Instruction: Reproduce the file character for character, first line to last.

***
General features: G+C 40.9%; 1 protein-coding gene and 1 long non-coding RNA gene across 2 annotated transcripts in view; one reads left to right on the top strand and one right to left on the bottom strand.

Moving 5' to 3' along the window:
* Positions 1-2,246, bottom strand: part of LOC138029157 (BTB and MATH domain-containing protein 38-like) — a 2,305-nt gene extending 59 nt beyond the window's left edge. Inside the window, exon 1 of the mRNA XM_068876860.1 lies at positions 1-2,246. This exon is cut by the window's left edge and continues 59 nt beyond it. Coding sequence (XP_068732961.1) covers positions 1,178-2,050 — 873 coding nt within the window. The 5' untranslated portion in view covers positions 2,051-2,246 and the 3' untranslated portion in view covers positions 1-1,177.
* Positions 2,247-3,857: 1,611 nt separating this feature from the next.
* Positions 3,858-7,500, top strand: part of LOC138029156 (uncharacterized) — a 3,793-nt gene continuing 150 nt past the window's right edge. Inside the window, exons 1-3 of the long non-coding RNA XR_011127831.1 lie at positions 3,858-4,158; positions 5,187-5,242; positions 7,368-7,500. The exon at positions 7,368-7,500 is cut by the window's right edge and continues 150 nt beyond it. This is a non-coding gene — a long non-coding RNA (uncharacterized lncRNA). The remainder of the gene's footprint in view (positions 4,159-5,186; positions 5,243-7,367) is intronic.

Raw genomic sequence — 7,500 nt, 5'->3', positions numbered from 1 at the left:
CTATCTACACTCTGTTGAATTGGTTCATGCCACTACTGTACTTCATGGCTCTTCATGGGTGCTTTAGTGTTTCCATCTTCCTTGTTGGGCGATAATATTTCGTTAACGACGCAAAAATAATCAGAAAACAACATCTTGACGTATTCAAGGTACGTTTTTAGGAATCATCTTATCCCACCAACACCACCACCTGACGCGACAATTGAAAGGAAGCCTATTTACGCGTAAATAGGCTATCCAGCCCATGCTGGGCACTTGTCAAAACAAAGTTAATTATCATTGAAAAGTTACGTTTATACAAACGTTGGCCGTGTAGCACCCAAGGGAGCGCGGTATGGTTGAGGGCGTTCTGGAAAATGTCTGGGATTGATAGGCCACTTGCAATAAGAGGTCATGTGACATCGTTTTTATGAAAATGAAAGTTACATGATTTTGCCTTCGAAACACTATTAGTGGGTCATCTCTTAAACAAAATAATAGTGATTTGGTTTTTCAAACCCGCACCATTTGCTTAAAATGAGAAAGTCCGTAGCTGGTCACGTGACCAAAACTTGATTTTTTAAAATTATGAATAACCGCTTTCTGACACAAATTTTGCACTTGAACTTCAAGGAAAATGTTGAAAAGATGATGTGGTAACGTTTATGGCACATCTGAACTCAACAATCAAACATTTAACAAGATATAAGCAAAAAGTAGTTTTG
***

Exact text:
General features: G+C 40.9%; 1 protein-coding gene and 1 long non-coding RNA gene across 2 annotated transcripts in view; one reads left to right on the top strand and one right to left on the bottom strand.

Moving 5' to 3' along the window:
* Positions 1-2,246, bottom strand: part of LOC138029157 (BTB and MATH domain-containing protein 38-like) — a 2,305-nt gene extending 59 nt beyond the window's left edge. Inside the window, exon 1 of the mRNA XM_068876860.1 lies at positions 1-2,246. This exon is cut by the window's left edge and continues 59 nt beyond it. Coding sequence (XP_068732961.1) covers positions 1,178-2,050 — 873 coding nt within the window. The 5' untranslated portion in view covers positions 2,051-2,246 and the 3' untranslated portion in view covers positions 1-1,177.
* Positions 2,247-3,857: 1,611 nt separating this feature from the next.
* Positions 3,858-7,500, top strand: part of LOC138029156 (uncharacterized) — a 3,793-nt gene continuing 150 nt past the window's right edge. Inside the window, exons 1-3 of the long non-coding RNA XR_011127831.1 lie at positions 3,858-4,158; positions 5,187-5,242; positions 7,368-7,500. The exon at positions 7,368-7,500 is cut by the window's right edge and continues 150 nt beyond it. This is a non-coding gene — a long non-coding RNA (uncharacterized lncRNA). The remainder of the gene's footprint in view (positions 4,159-5,186; positions 5,243-7,367) is intronic.

Raw genomic sequence — 7,500 nt, 5'->3', positions numbered from 1 at the left:
CTATCTACACTCTGTTGAATTGGTTCATGCCACTACTGTACTTCATGGCTCTTCATGGGTGCTTTAGTGTTTCCATCTTCCTTGTTGGGCGATAATATTTCGTTAACGACGCAAAAATAATCAGAAAACAACATCTTGACGTATTCAAGGTACGTTTTTAGGAATCATCTTATCCCACCAACACCACCACCTGACGCGACAATTGAAAGGAAGCCTATTTACGCGTAAATAGGCTATCCAGCCCATGCTGGGCACTTGTCAAAACAAAGTTAATTATCATTGAAAAGTTACGTTTATACAAACGTTGGCCGTGTAGCACCCAAGGGAGCGCGGTATGGTTGAGGGCGTTCTGGAAAATGTCTGGGATTGATAGGCCACTTGCAATAAGAGGTCATGTGACATCGTTTTTATGAAAATGAAAGTTACATGATTTTGCCTTCGAAACACTATTAGTGGGTCATCTCTTAAACAAAATAATAGTGATTTGGTTTTTCAAACCCGCACCATTTGCTTAAAATGAGAAAGTCCGTAGCTGGTCACGTGACCAAAACTTGATTTTTTAAAATTATGAATAACCGCTTTCTGACACAAATTTTGCACTTGAACTTCAAGGAAAATGTTGAAAAGATGATGTGGTAACGTTTATGGCACATCTGAACTCAACAATCAAACATTTAACAAGATATAAGCAAAAAGTAGTTTTG